• When a dish calls for garlic: Just pop the peeled, whole cloves into the dish; after it’s stewed a bit, use a spoon to mash it against the side of the pot.  The softened garlic incorporates into the dish without smelly fingers & cutting boards.
  • When you only need part of an onion, slice from the top end leaving  the root end intact. The remaining onion will stay fresh longer.
  • QUICK ROASTED GARLIC:  Roasted garlic tastes great with so many foods, but it’s hardly a last minute addition.  This method produces the same results in a short amount of time: Slice off the top of the head to reveal all the cloves. Place the head in a small, deep dish, season with salt & pepper, & drizzle with 2 Tbs. of good olive oil. Spoon 2 Tbs. of water into the bottom of the dish, cover it with plastic wrap, & microwave at medium power for 7 to 7 ½ minutes. Let stand for a few minutes before unwrapping.
  • One medium–sized garlic clove equals 1/8 tsp. garlic powder.  But who uses only one clove?
  • The onion, garlic and chive flowers are amazing, yet often overlooked sources of flavour and colour!  Just wash the flower head, pinch at the base to break into individual flowerlets, and sprinkle over your salads, cooked dishes for a decoration, or cook directly into your dish.  They add a burst of onion flavour, and a conversation piece at the table.  If you have a burst of these flowers in your chive-garden patch, wash and dry the flowers and then put in a small tupperware container in the freezer.  Frozen, they will retain their colour, shape and flavour to be tossed in whenever you want them.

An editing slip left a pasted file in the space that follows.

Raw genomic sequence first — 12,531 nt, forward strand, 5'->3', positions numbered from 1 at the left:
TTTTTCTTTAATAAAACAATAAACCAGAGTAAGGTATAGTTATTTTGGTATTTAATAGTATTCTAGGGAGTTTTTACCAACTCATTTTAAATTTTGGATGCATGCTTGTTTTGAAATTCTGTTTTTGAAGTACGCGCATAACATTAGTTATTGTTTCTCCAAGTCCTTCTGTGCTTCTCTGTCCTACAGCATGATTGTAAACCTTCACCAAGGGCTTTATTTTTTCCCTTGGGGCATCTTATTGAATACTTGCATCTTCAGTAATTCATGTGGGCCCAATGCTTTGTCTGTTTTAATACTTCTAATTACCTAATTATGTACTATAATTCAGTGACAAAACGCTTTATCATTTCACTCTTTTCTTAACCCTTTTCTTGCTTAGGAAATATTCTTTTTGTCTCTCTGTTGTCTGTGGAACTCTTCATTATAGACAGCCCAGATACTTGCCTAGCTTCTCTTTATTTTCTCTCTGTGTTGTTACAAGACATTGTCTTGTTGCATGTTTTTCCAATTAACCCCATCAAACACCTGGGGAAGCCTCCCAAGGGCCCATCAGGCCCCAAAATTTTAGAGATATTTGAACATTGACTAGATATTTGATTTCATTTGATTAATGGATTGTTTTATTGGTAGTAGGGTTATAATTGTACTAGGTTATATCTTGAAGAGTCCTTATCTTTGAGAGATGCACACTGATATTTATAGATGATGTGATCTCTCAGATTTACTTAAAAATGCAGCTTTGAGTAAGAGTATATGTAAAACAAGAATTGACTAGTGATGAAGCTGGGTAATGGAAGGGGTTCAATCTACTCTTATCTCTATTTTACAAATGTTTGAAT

Zesty Lemon & Tomato Salsa

Preserved lemon adds a tart twist to traditional fresh tomato salsa.  This goes well with the recipes recently posted for Beef Empanadas and Salted Lemon Guacamole, making a complete meal with a side of tortilla chips, and a dessert of your choice.  Scoop it up with tortilla chips or use it as a topping for your other Tex-Mex or Mexican dishes.

Zesty Lemon & Tomato SalsaZesty Salted Lemon Salsa

2 medium tomatoes, diced

1/4 cup finely diced salted lemons

4 green onions, thinly sliced (or 1 regular onion, finely chopped)

a handful of fresh coriander leaves, chopped

1 teaspoon ground cumin

1 teaspoon paprika

1/4 teaspoon salt

Freshly ground pepper to taste

Combine everything in a bowl large enough to accommodate stirring.

Salted Lemon Guacamole